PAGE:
The Speedometer was first patented by German engineer Otto Schulze in 1902.
The Speedometer is one of those dials on the dashboard of a car. It measures miles per hour—distance traveled in a certain amount of time. If you were driving to someplace 50 miles away, you could get there in an hour if you drove 50 miles per hour (mph) the whole way. But there will be town roads as well as the highway, and stop signs and school zones, maybe a potty break. So you won’t be traveling at the same speed the whole trip. The speedometer tells you how fast you’re going right now, whenever you look at it.
Here’s how it works—though I still can’t believe how brilliant this idea is. Remember the drive shaft? The pistons in their cylinders push the driveshaft round and round, so it turns the wheels of the car. I’m going to attach another shaft to the drive shaft. The second shaft works the speedometer. When the driveshaft turns around, this speedometer shaft turns around, too.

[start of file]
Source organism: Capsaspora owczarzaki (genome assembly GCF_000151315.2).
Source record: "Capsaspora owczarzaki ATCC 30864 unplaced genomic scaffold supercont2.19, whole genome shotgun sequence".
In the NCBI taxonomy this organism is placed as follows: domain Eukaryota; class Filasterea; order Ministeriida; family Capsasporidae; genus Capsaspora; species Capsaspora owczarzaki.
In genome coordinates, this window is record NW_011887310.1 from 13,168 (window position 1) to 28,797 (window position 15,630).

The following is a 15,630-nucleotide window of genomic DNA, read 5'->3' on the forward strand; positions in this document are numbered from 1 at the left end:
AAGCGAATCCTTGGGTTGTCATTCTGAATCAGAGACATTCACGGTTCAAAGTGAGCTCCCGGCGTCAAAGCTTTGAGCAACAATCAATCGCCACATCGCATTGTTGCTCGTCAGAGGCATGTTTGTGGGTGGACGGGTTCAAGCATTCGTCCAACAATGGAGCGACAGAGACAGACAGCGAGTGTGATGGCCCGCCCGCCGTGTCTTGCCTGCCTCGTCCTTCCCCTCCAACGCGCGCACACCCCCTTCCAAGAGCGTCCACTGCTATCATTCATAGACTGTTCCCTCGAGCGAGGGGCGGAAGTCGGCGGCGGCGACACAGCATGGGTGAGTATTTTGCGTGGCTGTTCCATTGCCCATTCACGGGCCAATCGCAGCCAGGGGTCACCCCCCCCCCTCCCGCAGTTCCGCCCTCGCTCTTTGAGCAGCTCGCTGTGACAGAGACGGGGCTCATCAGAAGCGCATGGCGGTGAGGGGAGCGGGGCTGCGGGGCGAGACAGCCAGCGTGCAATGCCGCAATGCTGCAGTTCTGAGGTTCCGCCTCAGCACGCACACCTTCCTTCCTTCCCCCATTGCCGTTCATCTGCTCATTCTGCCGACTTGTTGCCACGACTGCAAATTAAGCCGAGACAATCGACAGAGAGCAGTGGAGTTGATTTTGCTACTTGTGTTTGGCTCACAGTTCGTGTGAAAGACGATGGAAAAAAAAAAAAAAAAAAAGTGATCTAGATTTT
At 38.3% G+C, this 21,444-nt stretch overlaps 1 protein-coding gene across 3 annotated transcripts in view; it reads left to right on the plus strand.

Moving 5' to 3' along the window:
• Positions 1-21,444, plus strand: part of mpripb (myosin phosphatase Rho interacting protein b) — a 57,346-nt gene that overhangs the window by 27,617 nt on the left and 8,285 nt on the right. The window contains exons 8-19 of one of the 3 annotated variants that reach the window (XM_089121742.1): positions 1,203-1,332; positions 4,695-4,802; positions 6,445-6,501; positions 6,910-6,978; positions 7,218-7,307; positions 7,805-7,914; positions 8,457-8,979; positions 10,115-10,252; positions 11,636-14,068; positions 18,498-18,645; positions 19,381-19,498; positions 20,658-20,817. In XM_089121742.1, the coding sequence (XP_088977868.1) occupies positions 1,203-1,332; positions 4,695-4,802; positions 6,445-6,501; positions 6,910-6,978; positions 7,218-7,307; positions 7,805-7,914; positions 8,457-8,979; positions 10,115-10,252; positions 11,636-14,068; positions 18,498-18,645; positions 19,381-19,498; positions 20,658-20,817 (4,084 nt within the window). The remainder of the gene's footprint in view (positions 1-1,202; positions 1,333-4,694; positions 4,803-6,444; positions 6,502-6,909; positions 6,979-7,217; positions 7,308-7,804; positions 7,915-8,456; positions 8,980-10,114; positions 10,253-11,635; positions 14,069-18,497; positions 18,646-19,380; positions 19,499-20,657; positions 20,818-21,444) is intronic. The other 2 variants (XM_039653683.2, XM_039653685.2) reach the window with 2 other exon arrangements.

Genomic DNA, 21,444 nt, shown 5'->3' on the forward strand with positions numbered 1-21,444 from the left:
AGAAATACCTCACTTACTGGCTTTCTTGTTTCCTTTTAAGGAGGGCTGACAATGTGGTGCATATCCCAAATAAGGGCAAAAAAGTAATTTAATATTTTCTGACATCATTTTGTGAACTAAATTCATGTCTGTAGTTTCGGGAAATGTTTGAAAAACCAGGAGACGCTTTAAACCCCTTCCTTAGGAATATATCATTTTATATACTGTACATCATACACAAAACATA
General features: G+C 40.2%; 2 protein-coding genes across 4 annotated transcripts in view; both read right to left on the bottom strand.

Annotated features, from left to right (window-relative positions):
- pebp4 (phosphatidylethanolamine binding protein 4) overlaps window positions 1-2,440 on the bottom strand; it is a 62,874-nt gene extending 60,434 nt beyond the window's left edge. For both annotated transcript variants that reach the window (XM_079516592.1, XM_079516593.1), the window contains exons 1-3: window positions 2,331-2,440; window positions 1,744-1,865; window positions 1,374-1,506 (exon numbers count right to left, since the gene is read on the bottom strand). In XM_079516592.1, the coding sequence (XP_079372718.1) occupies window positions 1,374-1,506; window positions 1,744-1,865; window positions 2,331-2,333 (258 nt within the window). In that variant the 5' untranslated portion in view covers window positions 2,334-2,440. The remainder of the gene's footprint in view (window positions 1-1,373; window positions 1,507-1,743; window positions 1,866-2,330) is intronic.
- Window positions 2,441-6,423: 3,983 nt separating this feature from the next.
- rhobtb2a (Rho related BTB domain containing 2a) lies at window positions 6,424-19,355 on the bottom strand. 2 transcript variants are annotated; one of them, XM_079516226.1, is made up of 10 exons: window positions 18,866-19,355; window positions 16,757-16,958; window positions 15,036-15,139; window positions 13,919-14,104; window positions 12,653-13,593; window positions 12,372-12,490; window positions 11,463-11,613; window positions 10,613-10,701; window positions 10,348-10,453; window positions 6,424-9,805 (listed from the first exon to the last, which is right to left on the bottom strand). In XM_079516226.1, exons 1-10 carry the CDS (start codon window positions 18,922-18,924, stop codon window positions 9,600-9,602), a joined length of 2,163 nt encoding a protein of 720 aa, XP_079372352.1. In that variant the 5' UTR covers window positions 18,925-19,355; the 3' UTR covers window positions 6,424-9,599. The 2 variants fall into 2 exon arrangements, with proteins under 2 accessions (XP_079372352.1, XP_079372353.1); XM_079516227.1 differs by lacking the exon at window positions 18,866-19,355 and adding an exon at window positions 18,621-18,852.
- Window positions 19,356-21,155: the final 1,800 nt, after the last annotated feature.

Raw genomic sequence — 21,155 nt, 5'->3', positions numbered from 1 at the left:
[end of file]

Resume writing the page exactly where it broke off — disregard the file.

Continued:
At the other end of the speedometer shaft, I attach a magnet inside a metal cup. Both spin on the shaft—but the magnet is attached firmly to the speedometer shaft; the cup isn’t. The cup spins freely.
Imagine now, the speedometer shaft is spinning as fast as the drive shaft. When the drive shaft speeds up, the speedometer shaft speeds up, too. The magnet is spinning around because the speedometer shaft is turning. The metal cup is attracted to the magnet. it spins freely and tries to keep up with the magnet.
The cup can’t keep up with the magnet, though, because I attached a hairspring to it to hold it back. The cup gets tugged by the magnet but it can only move so far. Get this: on the back of the cup, there’s a pointer with a dial behind it. The dial shows numbers, miles per hour. The driveshaft spins around, the speedometer shaft spins around, the magnet spins around, the metal cup tries to spin around—but only moves so far because of the hairspring. It only moves far enough to show on the dial how fast you’re going.
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